- Allen Austin
Why you're shooting low, and how to fix it.
I love to watch people shoot for the first time, to see their reaction to a small explosion going off in their hands. I especially enjoy watching someone who is timid go from being fearful of the gun to shooting with confidence. For many first-time shooters, their first shot is often the best shot of their first session. This perplexes a lot of folks until I remind them of the perfectly natural reaction to explosions...flinching. They were not anticipating the explosion and the recoil that follows until it happened on that first shot. Now every shot that follows, they push the muzzle of the gun down in anticipation of the recoil. It can be ever so slight and still make a big difference downrange. Even people who have been shooting for years can find themselves subconsciously anticipating the recoil and hitting the target an inch or more below the bullseye.
So, if this is you and you find yourself consistently shooting low, and assuming your sights are aligned properly, you're probably anticipating the recoil.
The solution...Don't do it. The gun should surprise you with every shot. You're probably thinking, if I could just stop, then I would. And how do I even know if that is the problem? Well, luckily the way to discover if this is the issue, is also part of the way to fix it.
How many times have you walked into a range and flinched as soon as a gun is fired. Even when we've been to the range many, many times, and know that we are about to hear the sound of a gun being fired, sometimes that first one gets us. The good news is that just like how we stop flinching at the sounds of the guns around us, we can learn not to anticipate the recoil from the gun.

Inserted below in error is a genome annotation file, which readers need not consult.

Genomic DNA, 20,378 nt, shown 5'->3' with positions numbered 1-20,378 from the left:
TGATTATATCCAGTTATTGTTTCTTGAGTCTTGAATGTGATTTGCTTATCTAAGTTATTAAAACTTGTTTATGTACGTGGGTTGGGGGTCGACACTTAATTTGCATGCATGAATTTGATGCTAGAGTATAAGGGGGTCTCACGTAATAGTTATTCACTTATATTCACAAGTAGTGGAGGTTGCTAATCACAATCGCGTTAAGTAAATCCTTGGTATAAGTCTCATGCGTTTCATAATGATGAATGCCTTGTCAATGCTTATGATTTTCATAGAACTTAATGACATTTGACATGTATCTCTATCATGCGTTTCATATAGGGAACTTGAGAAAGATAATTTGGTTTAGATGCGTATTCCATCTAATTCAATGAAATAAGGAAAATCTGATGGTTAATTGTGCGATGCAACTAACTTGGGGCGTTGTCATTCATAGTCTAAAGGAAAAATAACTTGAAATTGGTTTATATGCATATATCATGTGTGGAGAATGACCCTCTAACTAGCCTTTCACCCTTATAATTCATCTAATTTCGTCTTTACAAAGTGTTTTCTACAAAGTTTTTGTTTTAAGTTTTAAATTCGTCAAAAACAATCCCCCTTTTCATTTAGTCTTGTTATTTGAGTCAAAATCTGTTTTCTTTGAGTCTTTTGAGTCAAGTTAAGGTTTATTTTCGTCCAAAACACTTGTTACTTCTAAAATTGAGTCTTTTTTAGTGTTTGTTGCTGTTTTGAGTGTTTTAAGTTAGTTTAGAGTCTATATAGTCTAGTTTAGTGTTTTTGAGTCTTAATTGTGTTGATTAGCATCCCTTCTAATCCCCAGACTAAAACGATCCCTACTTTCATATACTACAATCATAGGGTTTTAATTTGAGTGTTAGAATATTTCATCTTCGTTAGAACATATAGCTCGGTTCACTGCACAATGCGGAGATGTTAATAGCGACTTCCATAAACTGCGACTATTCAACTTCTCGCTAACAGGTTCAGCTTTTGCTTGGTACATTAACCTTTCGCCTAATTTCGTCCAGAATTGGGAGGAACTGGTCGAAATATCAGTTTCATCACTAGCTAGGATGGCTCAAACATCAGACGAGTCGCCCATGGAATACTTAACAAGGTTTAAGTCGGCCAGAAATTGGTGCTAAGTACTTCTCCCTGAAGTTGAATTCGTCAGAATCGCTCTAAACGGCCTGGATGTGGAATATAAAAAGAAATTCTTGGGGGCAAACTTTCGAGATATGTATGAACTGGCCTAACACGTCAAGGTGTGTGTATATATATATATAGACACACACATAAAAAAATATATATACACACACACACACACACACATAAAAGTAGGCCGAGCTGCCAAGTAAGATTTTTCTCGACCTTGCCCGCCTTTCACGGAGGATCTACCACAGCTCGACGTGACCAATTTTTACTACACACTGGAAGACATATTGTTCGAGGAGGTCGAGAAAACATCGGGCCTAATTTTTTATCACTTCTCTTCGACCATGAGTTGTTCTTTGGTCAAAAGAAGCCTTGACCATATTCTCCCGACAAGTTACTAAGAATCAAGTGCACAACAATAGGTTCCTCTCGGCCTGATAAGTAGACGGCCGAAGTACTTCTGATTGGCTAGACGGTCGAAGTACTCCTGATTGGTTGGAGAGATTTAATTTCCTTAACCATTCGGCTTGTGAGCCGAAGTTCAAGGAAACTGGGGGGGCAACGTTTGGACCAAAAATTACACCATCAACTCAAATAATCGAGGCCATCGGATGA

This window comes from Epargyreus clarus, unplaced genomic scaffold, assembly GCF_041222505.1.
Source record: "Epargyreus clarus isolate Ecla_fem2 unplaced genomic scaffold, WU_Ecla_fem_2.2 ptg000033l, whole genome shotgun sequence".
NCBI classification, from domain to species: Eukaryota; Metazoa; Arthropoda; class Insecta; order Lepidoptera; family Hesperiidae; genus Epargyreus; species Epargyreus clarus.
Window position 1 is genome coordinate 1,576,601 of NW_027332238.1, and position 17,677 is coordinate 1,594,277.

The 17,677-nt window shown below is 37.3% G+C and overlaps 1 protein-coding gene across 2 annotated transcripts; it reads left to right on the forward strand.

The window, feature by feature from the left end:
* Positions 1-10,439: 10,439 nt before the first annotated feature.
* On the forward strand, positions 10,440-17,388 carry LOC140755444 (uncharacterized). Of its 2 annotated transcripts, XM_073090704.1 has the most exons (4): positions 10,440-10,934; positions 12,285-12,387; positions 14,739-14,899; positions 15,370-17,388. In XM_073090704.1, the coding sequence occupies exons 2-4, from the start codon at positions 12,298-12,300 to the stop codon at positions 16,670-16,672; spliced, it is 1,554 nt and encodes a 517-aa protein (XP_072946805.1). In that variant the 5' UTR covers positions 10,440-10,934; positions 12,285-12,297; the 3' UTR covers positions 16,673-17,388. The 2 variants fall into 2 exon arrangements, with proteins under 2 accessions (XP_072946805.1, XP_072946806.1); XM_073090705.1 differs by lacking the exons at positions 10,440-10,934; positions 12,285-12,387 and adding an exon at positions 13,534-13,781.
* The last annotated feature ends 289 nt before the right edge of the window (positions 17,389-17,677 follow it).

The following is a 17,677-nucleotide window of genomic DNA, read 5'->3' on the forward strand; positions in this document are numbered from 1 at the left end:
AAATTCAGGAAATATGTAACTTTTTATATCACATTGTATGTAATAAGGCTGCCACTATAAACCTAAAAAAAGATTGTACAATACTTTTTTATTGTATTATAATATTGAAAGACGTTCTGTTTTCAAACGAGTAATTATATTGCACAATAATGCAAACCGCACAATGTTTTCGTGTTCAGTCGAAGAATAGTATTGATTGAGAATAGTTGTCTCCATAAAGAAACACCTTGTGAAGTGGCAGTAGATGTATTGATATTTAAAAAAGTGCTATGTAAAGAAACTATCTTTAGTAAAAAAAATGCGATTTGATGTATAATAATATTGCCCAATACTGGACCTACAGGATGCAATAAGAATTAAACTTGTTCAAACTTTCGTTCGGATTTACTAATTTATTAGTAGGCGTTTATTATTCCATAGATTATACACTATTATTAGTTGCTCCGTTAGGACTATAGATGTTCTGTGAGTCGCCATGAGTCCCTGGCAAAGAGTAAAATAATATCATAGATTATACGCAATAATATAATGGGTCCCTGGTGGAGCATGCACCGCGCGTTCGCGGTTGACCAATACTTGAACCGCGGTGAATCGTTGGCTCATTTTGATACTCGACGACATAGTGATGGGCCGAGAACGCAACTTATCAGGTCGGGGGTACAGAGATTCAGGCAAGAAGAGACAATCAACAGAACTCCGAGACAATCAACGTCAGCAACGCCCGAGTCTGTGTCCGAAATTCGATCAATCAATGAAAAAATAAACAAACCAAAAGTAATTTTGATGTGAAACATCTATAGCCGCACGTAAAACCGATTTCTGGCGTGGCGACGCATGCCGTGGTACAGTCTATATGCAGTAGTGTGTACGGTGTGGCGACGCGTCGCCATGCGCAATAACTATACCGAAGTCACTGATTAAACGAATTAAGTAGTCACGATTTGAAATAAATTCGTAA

Here's what to do: First, Borrow or purchase a set of snap caps (dummy rounds). Have someone else load a few in a magazine, interspersed with live ammo, and not tell you where or how many there are. Now load the magazine, shoot and try to let the gun surprise you. The recoil of a gun masks a lot of those little movements, flinches, etc. If you are anticipating the recoil, you'll see it when you get to a snap cap because there will be no explosion and therefore no recoil. Once you see yourself do it, it's easier to stop doing it. The second step is dry fire practice (shooting your gun without live ammo). Most modern handguns can be dry-fired; check with your manufacturer to be sure. Now it's just a matter of putting in the time at home. Dry fire training is an excellent way to work on a smooth trigger pull and folllow though; and the best is that it doesn't cost you a thing. Eventually, your brain will learn not to anticipate the recoil just like you stopped flinching at other gunshots at the range. Continue adding snap caps to your training routine at the range to see your progress.
A note on Dry-fire training - For safety reasons, it's best to unload your gun and leave all your ammo in a separate room from the one in which you will be practicing. So unload, perform a safety check, go to a separate room, perform a safety check again, and then begin dry-fire practice.
Stay safe, train often